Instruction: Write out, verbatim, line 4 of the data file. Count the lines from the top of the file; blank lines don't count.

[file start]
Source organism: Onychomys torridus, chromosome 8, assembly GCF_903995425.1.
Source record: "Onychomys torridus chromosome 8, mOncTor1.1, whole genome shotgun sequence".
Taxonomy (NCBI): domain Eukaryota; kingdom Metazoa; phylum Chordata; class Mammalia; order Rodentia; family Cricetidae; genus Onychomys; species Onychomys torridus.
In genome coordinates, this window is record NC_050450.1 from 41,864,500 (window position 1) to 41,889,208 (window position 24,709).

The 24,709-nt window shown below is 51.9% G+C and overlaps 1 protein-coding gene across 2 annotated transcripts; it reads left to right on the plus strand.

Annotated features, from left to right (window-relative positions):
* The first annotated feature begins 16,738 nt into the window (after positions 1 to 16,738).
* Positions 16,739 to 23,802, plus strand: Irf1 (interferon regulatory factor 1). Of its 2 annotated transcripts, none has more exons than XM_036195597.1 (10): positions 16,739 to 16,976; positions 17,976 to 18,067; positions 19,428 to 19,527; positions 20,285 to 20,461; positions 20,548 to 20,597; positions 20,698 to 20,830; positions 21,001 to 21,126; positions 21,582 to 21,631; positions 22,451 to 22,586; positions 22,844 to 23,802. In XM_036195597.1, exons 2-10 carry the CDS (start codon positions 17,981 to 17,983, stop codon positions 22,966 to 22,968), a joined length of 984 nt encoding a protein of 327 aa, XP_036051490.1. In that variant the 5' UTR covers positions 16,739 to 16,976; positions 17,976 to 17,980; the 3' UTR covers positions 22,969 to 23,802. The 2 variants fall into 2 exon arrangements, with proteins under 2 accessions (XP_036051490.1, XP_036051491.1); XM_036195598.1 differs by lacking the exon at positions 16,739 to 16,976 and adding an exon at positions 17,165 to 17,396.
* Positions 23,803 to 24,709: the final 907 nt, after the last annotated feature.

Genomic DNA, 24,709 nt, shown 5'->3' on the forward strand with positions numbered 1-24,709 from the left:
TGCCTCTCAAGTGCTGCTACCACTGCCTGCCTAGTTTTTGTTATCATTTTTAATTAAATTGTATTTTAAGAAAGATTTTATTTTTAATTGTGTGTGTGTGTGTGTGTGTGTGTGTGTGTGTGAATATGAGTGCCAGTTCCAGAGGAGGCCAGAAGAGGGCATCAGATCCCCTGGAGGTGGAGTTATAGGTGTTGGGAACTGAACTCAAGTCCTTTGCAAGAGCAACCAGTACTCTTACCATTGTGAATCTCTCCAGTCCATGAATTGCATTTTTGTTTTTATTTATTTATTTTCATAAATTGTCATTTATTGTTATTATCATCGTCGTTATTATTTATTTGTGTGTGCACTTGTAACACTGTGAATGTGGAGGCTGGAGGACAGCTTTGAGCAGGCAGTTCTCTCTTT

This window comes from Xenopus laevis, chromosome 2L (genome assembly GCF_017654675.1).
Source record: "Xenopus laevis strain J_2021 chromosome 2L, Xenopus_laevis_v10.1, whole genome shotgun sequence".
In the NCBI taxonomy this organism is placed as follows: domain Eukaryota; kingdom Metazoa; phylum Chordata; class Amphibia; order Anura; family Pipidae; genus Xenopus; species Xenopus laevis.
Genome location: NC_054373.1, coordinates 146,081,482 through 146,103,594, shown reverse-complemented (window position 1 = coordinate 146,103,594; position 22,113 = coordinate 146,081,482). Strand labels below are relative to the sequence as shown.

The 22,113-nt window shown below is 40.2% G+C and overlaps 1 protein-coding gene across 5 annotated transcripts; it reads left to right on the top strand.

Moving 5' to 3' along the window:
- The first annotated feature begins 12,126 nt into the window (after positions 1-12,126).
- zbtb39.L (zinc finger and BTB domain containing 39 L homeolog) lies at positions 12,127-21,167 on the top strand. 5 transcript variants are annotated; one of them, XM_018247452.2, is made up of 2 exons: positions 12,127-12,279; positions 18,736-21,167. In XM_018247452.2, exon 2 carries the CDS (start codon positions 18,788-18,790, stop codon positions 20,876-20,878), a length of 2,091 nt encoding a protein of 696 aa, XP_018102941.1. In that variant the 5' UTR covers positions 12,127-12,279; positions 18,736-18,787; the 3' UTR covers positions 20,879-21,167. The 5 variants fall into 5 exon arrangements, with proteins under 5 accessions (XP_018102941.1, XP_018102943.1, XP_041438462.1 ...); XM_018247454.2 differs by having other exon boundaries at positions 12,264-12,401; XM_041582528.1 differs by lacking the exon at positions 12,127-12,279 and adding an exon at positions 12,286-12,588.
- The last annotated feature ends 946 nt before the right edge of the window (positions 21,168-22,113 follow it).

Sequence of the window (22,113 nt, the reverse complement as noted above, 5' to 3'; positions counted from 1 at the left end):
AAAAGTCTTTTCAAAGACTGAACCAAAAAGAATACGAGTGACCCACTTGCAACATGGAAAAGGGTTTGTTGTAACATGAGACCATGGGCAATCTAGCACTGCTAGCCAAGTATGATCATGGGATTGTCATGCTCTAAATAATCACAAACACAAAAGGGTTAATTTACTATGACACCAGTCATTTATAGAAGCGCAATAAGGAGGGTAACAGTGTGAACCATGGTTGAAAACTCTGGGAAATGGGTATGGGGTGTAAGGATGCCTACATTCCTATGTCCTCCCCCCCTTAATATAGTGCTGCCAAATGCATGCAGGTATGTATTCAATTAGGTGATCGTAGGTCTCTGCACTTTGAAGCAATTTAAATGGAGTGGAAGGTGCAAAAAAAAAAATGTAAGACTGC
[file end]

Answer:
In genome coordinates, this window is record NC_050450.1 from 41,864,500 (window position 1) to 41,889,208 (window position 24,709).